É. GIANNOULIS CHALEPAS
Giannoulis Chalepas is for Modern Greeksculpture its great tragic myth. The talented young artist with the tremendous recognition, the tragic fate, the madness and the solitariness, the mother who destroyed his works, forbade him to sculpt and who is seen as tantamount to Medea; last, the discovery of the now old Giannoulis, his comeback, with the extraordinary works of the final years, and the acclaim. Dithyrambic critiques of his Sleeping Girl and emotion over his tragic fate. This is Chalepas for Greeks as a whole, a figure from a novel with attributes of a saint, who continues to move specialists, artists as well as the man in the street. And yet it is little known that the greater part of Chalepas oeuvre was created on Tinos and in Athens after his discharge from the Corfu Mental Hospital, that this oeuvre is of special importance for Modern Greek sculptures and that it is linked closely with the island of Tinos. The twenty-one sculptures by Chalepas in the permanent exhibition of the Cultural Foundation of Tinow, in the Chora of Tinos, comprise a unique ensemble which presents precisely this side of his work.
Giannoulis Chapepas was born in 1851 at Pygros on Tinos, a place with a particular tradition in art and especially sculpture in the 19th century; Philippotos, Chalepas Vitalis, Sochoi and others, to mention only the best-known names, hailed from Pygros, Ysteria, the area of Panormos on Tinos. Gianbnoulis was the eldest of the six children of Ioannis Chalepas, architect and marble-sculpture , who created one of the most important marble-carving workshops in the second half of the nineteenth century, active in Aegean , Smyrna and the Asia Minor littoral, on Mount Athos, in Bucharest, Syros, Athens, Piraeus and elsewhere (Goulaki-Voutyra 1989). This was the environment in which Giannoulis grew up and got to know his art. He studied sculpting at the school of Fine Arts in Athens, under the tutelage of Leonidas Drisis (1869-1872), and in 1873, with a scholarship from the holy foundation of the Evangelistria in Tinos, he continued his studies in the Academy of Munich, under Max Windmann. In 1874, he was awarded first prize by the Academy for his work Fairy Tale of Sleeping Beauty. His scholarship was cut in 1876, obliging him to return to Athens, where he began to work in the paternal workshop. In 1877, the year he sculpted the Sleeping Girl, the first symptoms appeared of the illness which led to his committal to the Corfu Mental Hospital in 1888. After the death of his father (1901), his mother brought him to Tinos, where he lived in the family home from 1902 until 1930. His mother died in 1916 and dated works by Chapels survive from 1918. In 1925 an exhibition of his works was held in the Academy of Athens, which institution awarded him its highest prize for artistic excellence in 1927. In 1928 a second exhibition was organized in the Greek capital, in the Art Asylum. In 1930, his niece Irene V. Chalepas brought him to Athens, were he lived for the last creative years of his life in warm bosom of her family, having earned general acclaim. He died in September 1938.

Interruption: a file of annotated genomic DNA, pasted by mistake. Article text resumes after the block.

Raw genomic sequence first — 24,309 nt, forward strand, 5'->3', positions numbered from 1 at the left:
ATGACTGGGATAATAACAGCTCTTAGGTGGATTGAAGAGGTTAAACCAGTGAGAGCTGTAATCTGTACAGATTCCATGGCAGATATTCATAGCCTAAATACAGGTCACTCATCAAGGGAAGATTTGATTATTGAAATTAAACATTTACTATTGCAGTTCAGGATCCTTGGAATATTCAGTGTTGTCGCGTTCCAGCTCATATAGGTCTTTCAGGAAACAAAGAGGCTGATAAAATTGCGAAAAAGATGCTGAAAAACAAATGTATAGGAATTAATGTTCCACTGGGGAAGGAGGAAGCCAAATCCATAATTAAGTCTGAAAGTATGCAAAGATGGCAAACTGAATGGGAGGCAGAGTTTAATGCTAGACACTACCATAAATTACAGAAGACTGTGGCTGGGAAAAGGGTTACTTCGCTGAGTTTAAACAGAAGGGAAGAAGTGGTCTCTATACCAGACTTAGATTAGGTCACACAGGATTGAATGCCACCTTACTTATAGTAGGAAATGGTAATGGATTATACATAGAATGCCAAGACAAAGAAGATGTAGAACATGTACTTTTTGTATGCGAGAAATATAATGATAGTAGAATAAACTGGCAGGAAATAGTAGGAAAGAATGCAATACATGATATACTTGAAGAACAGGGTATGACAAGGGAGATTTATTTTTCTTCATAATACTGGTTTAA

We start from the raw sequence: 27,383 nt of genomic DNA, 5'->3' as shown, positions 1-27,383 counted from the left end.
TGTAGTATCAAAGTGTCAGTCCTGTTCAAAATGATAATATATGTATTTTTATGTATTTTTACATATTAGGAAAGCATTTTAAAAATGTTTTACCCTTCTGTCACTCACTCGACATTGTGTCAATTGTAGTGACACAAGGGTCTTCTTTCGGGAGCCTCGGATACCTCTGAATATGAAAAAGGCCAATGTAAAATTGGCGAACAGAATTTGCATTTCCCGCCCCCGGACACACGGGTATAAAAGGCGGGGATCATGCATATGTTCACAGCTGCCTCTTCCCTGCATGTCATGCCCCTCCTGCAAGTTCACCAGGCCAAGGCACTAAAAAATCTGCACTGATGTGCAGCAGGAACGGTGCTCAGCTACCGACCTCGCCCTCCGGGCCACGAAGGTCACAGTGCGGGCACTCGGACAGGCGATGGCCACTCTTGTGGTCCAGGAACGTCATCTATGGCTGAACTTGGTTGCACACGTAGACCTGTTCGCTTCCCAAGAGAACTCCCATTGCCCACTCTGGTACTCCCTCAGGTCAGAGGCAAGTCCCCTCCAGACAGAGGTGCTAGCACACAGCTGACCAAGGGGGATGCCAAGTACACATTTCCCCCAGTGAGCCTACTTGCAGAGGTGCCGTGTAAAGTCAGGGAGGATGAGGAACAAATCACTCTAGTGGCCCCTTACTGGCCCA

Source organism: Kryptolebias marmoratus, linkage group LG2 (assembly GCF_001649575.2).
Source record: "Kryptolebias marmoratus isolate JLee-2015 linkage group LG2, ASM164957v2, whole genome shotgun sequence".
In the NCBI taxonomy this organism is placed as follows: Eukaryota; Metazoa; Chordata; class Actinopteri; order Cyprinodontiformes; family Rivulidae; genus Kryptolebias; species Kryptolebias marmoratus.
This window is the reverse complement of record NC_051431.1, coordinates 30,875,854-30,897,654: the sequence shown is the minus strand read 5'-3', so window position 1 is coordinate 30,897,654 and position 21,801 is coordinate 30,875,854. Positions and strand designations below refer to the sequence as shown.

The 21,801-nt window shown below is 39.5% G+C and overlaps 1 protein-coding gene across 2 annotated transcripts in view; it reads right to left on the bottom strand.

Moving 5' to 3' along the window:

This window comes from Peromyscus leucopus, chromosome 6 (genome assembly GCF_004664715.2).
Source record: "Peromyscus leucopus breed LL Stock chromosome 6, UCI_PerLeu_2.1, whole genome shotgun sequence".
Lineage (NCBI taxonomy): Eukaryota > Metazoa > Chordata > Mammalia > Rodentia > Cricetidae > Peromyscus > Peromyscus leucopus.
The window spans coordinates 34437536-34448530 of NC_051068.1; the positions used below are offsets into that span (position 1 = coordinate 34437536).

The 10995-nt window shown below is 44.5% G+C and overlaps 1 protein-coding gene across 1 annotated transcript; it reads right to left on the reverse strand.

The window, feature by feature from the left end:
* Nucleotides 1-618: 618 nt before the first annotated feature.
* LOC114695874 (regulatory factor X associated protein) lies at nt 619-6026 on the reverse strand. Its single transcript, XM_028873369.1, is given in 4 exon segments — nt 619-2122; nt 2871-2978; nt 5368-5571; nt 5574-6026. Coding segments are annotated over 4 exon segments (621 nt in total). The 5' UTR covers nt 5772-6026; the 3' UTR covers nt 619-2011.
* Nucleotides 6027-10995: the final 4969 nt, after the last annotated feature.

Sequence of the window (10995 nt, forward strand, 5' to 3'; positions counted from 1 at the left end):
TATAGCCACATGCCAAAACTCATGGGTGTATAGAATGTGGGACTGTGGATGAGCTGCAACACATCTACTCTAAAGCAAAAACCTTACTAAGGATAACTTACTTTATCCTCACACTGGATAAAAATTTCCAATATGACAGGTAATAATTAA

One hundred and fifteen sculptures by Chapepas survive today, while testimonies exist for a further thirty, which destroyed or are of whereabouts unknown. A large number of his drawings survives too, on single sheets or in sketchbooks. The V. Chalepas family possesses a considerable collection of sculptures and drawings and drawings, while there are other important holdings in the National Gallery in Athens, in the exhibition of the Cultural Foundation of Tinos - which are presented here -, in the Giannoulis Chapelas Museum at Pygros and in many private collections.
Chalepas’ oeuvre can be divided into three periods: The first period (1870 – 1878) covers his youthful years until the onset of his illness; the second period (1902 – 1930) the years when hi was living and working on Tinos, after his discharge from the Corfu Mental Hospital; the third period (1930-1938) the years when he was living and creating in Athens.